Having expressed those views I wanted to take the point in another direction.  If we are so desensitized to this image how can I show that to people?  I didn’t just want to re-sensitize people to the image I wanted people to be aware that they were desensitized and I wanted them to consider what they were doing with the image.  When I was an adolescent I bought a crucifix from a monk in Buckfast abbey.  Even at the time I enjoyed the irony that the monk had reduced the price because the Christ had been broken and had been repaired, I didn’t say anything but thought that that should have put the price up because of the symbolic potential it had.  If we were not to see who was on the cross, if the form that was there could be of the wrong ethnicity and made of plastic repaired by glue then why not take it to the extreme? So I removed the Christ from the cross (how many people can say that sentence?) and decided to replace it with a Barbie doll.  As with the issue I had with Nelson Mandala I felt it right to write to Barbie and outline my intentions.  I would like to say that Barbie wrote back with photographs and a book but I got no reply – which I took as not being an objection so I carried on.  As a point of interest there were two works I worried might cause too much offense, one was the ‘Aunty christ’ and the other was the ‘Toilet headed Christ’ but it was this one that caused most objection from those who felt that the image on the cross should be that of Christ – even if the image they used was factually inaccurate and that the use of a European white man as the image of the son of God had been used as a way of defending the unfair dominance of other races and genders for hundreds of years and is still used today – even the wound in His side is often on the wrong side!

Having made that point I wanted to bring Christ back into the picture but in a different way.  For sometime it had fascinated me how many churches seem to worship three different Christs, one of the Christs having a different name.  There is the Christ that gets crucified and the Christ that teaches and the one with the special name ‘baby Jesus’.  The first two relate to each other but baby Jesus gets a special place of being this cute image that we all are supposed to feel warm about at Christmas.  I must confess to having great urges when people talk about the glory of the nativity to quietly say ‘you do know how the story ends don’t you - spoiler alert’? When looking at this image try singing the title to a well known song – and ‘Mary’s boy child Jesus Christ’ was killed on Christmas day (it just took about 30 years to do it).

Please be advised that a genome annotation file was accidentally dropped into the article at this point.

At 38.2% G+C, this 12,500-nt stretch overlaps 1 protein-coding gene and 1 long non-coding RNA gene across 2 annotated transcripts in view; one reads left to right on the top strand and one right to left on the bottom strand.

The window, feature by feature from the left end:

Again having made a point I wanted to take it further and change direction a bit.  I wanted to challenge the way that people held on to the image and how it was used.  The first two were illustrations of concrete poems I had written – ‘Forgive me Lord what love can be to hold Your Love in agony’ and ‘Lord what must you think of me to wear Your DEATH as jewelry’.

The ‘Toilet headed Christ’ was the work I had expected to cause trouble. I wanted to confront and challenge but I didn’t want to push it to the point whereby people closed their minds to it even more.  I was not confronting for the sake of confronting.  Before the exhibition my wife suggested that our elderly Christian neighbor – who I respect greatly – would be upset by this image, so I went round and talked to her to find her surprisingly pleased at what I had done. 

The image is of part of a human body on a cross with an open, used toilet as a head.  The reason for it only being part of a body is to show that this image doesn’t give the full picture – there is more to it than just this message.  The toilet represents how many people use religion and ceremony.  People bring their rubbish, their sin, their guilt and their mistakes and then feel they can flush them away and return to repeat them again and again.  This may be the token confession of an angry thought or the abuse of children and others by the church itself.  I am not saying it is wrong to confess, to ask forgiveness or that we don’t all make mistakes but to put on Sunday best once a week and do nothing else but hide behind religious ceremony is to use faith as a toilet.

Finally, IF there is any truth in the image of the crucifixion, IF there is any value in it what would I see it as?  Possibly my favourite work in the series.  This was on display at the time of the exhibition but was on the road going to the church.  The fact that it was not in the church is relevant because I do not believe that the church is faith – even if the church is in faith. Faith is not a building or a group or a set of rituals.  The road is a busy public road and as such is available openly to everyone – as it should be, unlike the church that is locked when not in use. Most people drove past without looking, some mistook it as something else but some noticed.  The sculpture was entirely made from rubbish to represent the sin He carried and was covered in lard and grain.  So whilst most people drove by with their busy lives there were moments when the road was empty, moments of quiet.  During those quiet moments birds, who had no religious study and had not joined any holy order or formed any army to spread any ‘good word’, descended upon the sculpture and fed from it gaining strength and life and pleasure.